“I never go that way. I go further north,” said commissioner Evelyn Petrone, who ran the meeting. “I go to Byram, to Carvel in Byram. There’s not as much traffic there.”
“If it is a public safety issue for us. We’d look at any and all options, including closing the bridge.” – Greenwich First Selectman Fred Camillo
Mr. Dempsey said traffic also comes from Connecticut, over the bridge to Port Chester, with destinations including Costco Wholesale and AMC Movie Theaters.
“These people are coming in here,” he said.
Mr. Gioffre said the applicant’s traffic report had already been approved by the village.
“We’re just showing what the signal change can do to improve the project,” he said.
During public comment, Greenwich First Selectman Fred Camillo said he strongly opposed the proposal.
“I grew up and lived adjacent to this. Traffic is a nightmare now. It’s intolerable and dangerous,” he said. “It’s a cut through on both sides. I worry about not just noise and air pollution, but lost travel time and public safety concerns for our EMT, Fire and Police vehicles that will have a hard time.”
“If it’s deemed that it becomes a public safety issue for us, the Town of Greenwich would look at at any and all options including closing the bridge,” Camillo added.
Joshua Koerner, who lives in the Landmark “Lifesaver” building, said he was concerned about the carpet company owner in business for 40 years, and minority owned businesses on the block that will be razed to make way for the apartments. Also he was concerned for La Placita Supermarket next door.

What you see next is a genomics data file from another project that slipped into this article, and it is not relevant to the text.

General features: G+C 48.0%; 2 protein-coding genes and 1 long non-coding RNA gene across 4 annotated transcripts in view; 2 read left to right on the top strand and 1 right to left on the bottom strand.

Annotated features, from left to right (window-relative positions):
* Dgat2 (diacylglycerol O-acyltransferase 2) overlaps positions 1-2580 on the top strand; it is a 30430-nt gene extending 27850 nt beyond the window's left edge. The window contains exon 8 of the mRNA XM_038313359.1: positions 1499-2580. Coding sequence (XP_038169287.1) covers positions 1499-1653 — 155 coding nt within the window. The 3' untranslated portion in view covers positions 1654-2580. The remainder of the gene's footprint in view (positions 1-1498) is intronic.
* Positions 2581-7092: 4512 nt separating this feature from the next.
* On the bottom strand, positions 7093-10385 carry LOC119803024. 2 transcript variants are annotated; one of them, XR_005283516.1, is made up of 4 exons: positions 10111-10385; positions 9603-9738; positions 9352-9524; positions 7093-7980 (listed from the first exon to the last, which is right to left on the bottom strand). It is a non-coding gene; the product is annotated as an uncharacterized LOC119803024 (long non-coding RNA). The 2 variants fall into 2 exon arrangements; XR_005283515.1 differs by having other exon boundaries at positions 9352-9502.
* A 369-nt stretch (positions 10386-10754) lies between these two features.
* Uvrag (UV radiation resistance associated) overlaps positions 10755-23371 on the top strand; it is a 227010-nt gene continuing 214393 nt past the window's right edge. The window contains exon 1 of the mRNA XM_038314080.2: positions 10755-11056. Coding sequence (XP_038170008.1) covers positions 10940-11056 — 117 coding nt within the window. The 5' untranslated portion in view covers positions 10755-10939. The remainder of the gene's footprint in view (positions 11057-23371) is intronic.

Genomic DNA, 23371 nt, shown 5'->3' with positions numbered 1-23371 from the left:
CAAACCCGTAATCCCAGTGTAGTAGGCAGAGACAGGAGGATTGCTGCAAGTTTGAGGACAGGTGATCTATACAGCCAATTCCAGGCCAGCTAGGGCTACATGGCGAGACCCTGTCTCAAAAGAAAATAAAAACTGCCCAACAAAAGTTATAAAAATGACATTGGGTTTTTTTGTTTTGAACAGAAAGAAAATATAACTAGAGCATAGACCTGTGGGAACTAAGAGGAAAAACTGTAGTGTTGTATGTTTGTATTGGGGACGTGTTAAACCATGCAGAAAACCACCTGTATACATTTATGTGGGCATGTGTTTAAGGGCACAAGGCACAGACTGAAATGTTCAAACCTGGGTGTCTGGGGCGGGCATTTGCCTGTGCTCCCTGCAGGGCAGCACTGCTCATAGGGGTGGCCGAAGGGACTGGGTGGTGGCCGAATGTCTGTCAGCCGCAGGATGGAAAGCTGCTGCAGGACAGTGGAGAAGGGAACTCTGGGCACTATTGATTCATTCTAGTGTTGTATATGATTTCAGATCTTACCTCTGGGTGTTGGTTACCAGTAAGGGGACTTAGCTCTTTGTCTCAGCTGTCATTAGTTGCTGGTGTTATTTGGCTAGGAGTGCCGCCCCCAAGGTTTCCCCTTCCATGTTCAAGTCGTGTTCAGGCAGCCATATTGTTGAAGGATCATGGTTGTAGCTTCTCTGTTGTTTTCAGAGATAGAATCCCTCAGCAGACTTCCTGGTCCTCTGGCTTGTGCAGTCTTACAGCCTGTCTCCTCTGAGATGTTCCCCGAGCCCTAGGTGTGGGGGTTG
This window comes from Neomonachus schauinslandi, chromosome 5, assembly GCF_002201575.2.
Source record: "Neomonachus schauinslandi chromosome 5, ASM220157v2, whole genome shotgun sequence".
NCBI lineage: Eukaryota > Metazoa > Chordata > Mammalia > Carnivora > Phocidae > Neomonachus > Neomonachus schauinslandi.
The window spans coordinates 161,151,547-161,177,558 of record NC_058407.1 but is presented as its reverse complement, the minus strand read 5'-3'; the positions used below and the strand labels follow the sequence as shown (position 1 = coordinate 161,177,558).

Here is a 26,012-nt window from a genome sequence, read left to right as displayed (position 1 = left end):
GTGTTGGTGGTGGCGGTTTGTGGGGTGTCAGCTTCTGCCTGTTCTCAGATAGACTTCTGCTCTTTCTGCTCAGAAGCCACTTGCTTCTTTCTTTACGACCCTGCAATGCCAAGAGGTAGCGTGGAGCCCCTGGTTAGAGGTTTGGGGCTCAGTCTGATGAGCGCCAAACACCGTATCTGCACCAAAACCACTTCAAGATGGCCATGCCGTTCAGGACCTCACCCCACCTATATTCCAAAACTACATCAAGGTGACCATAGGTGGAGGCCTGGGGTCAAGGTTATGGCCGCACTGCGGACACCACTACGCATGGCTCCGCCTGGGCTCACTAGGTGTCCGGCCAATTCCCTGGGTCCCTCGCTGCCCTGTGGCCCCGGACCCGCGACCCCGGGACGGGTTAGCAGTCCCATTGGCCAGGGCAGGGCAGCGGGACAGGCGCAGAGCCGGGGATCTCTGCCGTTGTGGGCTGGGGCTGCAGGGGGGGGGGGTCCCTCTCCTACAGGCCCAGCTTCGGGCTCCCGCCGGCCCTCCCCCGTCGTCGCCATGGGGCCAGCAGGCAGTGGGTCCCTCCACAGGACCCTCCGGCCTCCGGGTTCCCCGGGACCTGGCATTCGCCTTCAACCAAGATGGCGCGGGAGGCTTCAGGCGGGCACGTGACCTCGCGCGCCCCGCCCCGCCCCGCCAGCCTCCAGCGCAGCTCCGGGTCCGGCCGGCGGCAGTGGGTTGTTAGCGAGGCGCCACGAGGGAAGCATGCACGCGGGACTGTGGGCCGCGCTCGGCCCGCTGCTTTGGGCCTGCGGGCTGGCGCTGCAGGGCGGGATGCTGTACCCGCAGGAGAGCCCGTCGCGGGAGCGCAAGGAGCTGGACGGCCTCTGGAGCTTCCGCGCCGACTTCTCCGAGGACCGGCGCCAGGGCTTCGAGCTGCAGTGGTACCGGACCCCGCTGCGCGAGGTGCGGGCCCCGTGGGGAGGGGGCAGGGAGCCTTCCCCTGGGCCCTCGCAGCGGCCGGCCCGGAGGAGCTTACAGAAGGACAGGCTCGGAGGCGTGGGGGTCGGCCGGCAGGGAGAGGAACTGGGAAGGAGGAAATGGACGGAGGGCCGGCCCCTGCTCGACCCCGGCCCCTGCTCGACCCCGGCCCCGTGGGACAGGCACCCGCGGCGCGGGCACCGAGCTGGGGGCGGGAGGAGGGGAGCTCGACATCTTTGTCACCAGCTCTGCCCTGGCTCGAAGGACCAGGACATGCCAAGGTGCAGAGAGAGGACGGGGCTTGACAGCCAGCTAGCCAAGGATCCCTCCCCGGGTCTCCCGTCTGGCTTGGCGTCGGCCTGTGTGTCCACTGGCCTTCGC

“How can you have a realistic traffic study? You don’t see the third of a mile backup on southbound I-95?” he asked, describing the applicant’s traffic study as “really just a cartoon.”
He described the applicant’s assertion that tenant parking spaces would be available during the day for the public as unrealistic.
“If you charge people, they simply won’t park there,” he said.
Samarpana Tamm of Byram asked the commission to decline the application.
“We have a terrible traffic problem as it is. It’s backed up to the bridge – it’s frozen,” she said. We have a school and a library a block from Mill Street, and a crossing guard, but it’s still very dangerous for pedestrians and our children. There have been two accidents with pedestrians being hit by cars.”
Matt Popp of Byram said crossing the street by Tarry Lodge is already dangerous.
“When I walk, I have to run across,” he said. “But in Byram, when you push the button, cars stop.”
“I don’t think Greenwich would ever change their crosswalks,” Mr. Popp added. “There would probably be strong opposition.”
Al Shehadi of Byram said he opposed the project, even as amended with fewer apartments, and two fewer stories.
“The building is still way too large,” he said. “Don’t get sucked into someone saying, ‘Let’s build an Empire State Building and compromise by saying, ‘Ok, we’ll build the Chrysler building.'”
As for parking he said, “Anyone who thinks adding 358 spaces is not going to have an impact is smoking some of the stuff Joe Biden doesn’t want to legalize.”
Mr. Shehadi said, “If this were located elsewhere in Port Chester, a multi family outside TOD (Transit Oriented Development) or Main Street, it would want 1.5 parking spaces per dwelling unit. You’d need over 500 spaces.”